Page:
We’ll start with a close-up of a woman on her knees. She seems to be scrubbing some tiles. We track back and see that in fact she’s scrubbing the tyre tracks off a forecourt. Back a bit more and we see that she and her colleagues are in front of a huge conference centre. It’s covered with banners in Korean and English announcing the Fourth High-Level Forum on Aid Effectiveness, HLF4. There’s a metaphor there somewhere, and it’s called Busan, the host city and the world’s fifth largest port.
Busan is like a life-sized lesson for participants in the Forum. As the Korean president Lee Myung-bak reminded delegates in his speech to the conference, when he was a child, this was one of the poorest countries in the world, and Busan’s harbour was used to import food to stop people starving after the civil war. In From Poverty to Power, Oxfam’s Duncan Green makes this point too, recalling that 50 years ago Korea’s main export was wigs made from human hair.
Aid played a part in changing this, and it’s worth looking at why Korea succeed in moving from being a recipient to a member of the OECD Development Assistance Committee, the donor group that oversees Official Development Assistance (ODA).
The first lesson is that ODA has to be stable and reflect a long-term commitment. Korea could count on the US and Japan, and knew from one year to the next what funding to expect. Volatility makes programme management harder, or even impossible. I’ve heard stories from the field of health, education, and other projects that were started, were going well and then had to be stopped because promised funding suddenly dried up. The OECD says that the value of aid is reduced by 15% to 20% when it is unpredictable and volatile.
For the outsider, one of the more opaque terms of the “aid community’s” particularly opaque jargon is “ownership”. What it means is that countries receiving aid take charge of the process. Korea didn’t always agree with its partners, but the results show that it knew best what strategy corresponded to its needs and resources. It wanted non-military aid rather than the guns, tanks and planes it was being offered, and it insisted on focusing on large enterprises rather than the small and medium-sized businesses foreign development experts told it were the key to success. If Korea hadn’t decided for itself, today Samsung and Sons would no doubt have been a great little shop for the latest Japanese and American gadgets.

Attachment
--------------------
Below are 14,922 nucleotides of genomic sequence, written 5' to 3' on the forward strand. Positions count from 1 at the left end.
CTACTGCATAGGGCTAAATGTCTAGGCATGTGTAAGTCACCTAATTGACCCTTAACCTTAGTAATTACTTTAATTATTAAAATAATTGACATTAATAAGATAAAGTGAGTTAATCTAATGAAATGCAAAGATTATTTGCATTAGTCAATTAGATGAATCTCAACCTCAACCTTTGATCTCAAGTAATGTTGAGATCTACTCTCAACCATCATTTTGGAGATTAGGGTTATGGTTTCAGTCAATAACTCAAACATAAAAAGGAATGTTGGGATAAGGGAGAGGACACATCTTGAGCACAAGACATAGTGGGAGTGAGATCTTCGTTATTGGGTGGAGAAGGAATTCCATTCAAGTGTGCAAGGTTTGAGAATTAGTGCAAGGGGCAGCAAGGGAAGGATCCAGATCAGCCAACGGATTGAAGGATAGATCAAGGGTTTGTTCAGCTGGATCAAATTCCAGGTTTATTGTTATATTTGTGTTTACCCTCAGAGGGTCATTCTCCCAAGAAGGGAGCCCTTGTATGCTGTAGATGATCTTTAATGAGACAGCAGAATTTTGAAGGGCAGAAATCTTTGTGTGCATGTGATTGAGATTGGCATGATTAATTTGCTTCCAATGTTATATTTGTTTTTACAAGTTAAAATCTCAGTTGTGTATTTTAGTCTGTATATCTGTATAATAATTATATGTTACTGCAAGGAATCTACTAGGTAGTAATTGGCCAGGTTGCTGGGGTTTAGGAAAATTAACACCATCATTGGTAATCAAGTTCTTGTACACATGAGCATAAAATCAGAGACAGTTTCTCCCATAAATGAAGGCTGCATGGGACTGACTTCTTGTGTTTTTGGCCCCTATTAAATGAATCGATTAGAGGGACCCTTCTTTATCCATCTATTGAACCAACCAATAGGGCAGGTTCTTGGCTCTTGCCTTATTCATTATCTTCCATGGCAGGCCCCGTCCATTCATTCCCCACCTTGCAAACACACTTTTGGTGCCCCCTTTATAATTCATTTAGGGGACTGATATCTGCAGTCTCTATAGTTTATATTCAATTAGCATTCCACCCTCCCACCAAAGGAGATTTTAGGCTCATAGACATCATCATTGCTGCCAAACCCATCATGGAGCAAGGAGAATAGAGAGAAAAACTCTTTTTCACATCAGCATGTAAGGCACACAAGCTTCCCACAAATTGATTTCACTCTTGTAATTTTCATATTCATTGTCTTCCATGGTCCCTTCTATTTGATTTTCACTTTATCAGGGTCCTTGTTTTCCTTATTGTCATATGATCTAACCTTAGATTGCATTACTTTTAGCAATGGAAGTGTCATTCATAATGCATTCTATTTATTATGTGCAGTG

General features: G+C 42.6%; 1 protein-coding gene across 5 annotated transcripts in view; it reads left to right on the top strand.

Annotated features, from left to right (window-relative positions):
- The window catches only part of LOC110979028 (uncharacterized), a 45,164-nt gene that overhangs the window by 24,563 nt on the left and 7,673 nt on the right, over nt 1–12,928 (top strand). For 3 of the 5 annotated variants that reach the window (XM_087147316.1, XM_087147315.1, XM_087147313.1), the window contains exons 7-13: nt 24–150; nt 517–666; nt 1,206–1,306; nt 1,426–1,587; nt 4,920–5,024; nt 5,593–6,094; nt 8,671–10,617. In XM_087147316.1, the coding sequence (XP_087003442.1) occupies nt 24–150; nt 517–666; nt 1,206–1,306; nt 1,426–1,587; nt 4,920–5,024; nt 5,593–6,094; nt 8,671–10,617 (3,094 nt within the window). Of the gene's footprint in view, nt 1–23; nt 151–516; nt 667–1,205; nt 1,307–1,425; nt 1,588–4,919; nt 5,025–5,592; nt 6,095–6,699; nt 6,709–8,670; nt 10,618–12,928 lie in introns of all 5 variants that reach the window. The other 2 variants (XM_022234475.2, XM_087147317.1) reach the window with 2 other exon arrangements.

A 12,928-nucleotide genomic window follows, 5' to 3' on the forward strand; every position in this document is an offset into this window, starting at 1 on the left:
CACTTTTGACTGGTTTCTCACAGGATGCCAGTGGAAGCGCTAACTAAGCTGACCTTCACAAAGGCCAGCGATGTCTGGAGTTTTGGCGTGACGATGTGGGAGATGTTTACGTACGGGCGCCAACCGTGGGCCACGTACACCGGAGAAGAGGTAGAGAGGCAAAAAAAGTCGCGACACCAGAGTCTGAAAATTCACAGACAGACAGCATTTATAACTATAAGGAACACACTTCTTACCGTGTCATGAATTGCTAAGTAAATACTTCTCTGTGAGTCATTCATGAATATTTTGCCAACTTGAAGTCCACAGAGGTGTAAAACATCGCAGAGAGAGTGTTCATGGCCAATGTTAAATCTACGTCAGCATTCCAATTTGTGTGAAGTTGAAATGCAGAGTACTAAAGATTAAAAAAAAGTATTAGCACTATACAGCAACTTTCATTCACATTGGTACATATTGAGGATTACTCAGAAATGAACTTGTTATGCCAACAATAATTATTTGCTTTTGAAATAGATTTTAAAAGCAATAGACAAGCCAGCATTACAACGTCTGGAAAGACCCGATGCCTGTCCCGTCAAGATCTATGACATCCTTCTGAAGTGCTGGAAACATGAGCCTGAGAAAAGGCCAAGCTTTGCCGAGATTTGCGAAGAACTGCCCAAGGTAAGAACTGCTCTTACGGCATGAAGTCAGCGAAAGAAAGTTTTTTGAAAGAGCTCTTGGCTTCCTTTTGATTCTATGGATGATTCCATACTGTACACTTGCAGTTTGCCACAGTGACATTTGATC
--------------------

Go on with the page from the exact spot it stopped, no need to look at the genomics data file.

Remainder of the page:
However, to “own” the development process a country needs to develop a whole range of skills and institutions. For instance, if it’s going to export, it needs lawyers who understand international trade rules and port managers who can get the goods onto the ships on time. This is what’s meant by “capacity building”. Countries can’t be expected to acquire all these capacities on their own, but they shouldn’t depend on outsiders either. While over 1500 foreign experts were sent to Korea between 1962 and 1971, over 5 times as many Koreans received training abroad.
Another thing about aid programmes is that the best ones become useless because they’re no longer needed. In the 1950s and 1960s, practically all of Korea’s foreign funding came from grants, but by the mid-70s, grants only represented 11% of funds, the rest being loans. The fact that Korea respected repayment conditions reassured private finance and encouraged foreign direct investment in the country.
Korea also proves that it’s possible to recover from even the most desperate situation. At the end of the 1950s this was a mainly agricultural country still suffering from a war that had killed or injured over 2.5 million civilians. If conference delegates want to see a success story, they just have to look around them. And if they want a reminder that the fruits of economic success aren’t always shared equally, they can look at those women scrubbing the ground they walk on.